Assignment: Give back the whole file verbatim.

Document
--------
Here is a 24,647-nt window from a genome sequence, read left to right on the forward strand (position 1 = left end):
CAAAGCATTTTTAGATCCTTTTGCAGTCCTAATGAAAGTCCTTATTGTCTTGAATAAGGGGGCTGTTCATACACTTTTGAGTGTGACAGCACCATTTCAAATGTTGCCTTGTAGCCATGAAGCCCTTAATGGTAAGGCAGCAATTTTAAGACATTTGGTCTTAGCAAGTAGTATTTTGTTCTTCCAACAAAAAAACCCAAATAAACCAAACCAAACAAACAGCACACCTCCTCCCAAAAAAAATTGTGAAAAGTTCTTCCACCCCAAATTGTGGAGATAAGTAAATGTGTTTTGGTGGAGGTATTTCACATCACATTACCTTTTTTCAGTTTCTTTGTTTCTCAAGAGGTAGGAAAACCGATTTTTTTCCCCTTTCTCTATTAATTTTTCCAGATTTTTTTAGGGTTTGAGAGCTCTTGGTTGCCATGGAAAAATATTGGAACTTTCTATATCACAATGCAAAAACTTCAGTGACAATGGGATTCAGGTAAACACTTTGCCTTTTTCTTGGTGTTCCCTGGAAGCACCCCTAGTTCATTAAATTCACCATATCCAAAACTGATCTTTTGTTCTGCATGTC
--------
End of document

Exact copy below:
Here is a 24,647-nt window from a genome sequence, read left to right on the forward strand (position 1 = left end):
CAAAGCATTTTTAGATCCTTTTGCAGTCCTAATGAAAGTCCTTATTGTCTTGAATAAGGGGGCTGTTCATACACTTTTGAGTGTGACAGCACCATTTCAAATGTTGCCTTGTAGCCATGAAGCCCTTAATGGTAAGGCAGCAATTTTAAGACATTTGGTCTTAGCAAGTAGTATTTTGTTCTTCCAACAAAAAAACCCAAATAAACCAAACCAAACAAACAGCACACCTCCTCCCAAAAAAAATTGTGAAAAGTTCTTCCACCCCAAATTGTGGAGATAAGTAAATGTGTTTTGGTGGAGGTATTTCACATCACATTACCTTTTTTCAGTTTCTTTGTTTCTCAAGAGGTAGGAAAACCGATTTTTTTCCCCTTTCTCTATTAATTTTTCCAGATTTTTTTAGGGTTTGAGAGCTCTTGGTTGCCATGGAAAAATATTGGAACTTTCTATATCACAATGCAAAAACTTCAGTGACAATGGGATTCAGGTAAACACTTTGCCTTTTTCTTGGTGTTCCCTGGAAGCACCCCTAGTTCATTAAATTCACCATATCCAAAACTGATCTTTTGTTCTGCATGTC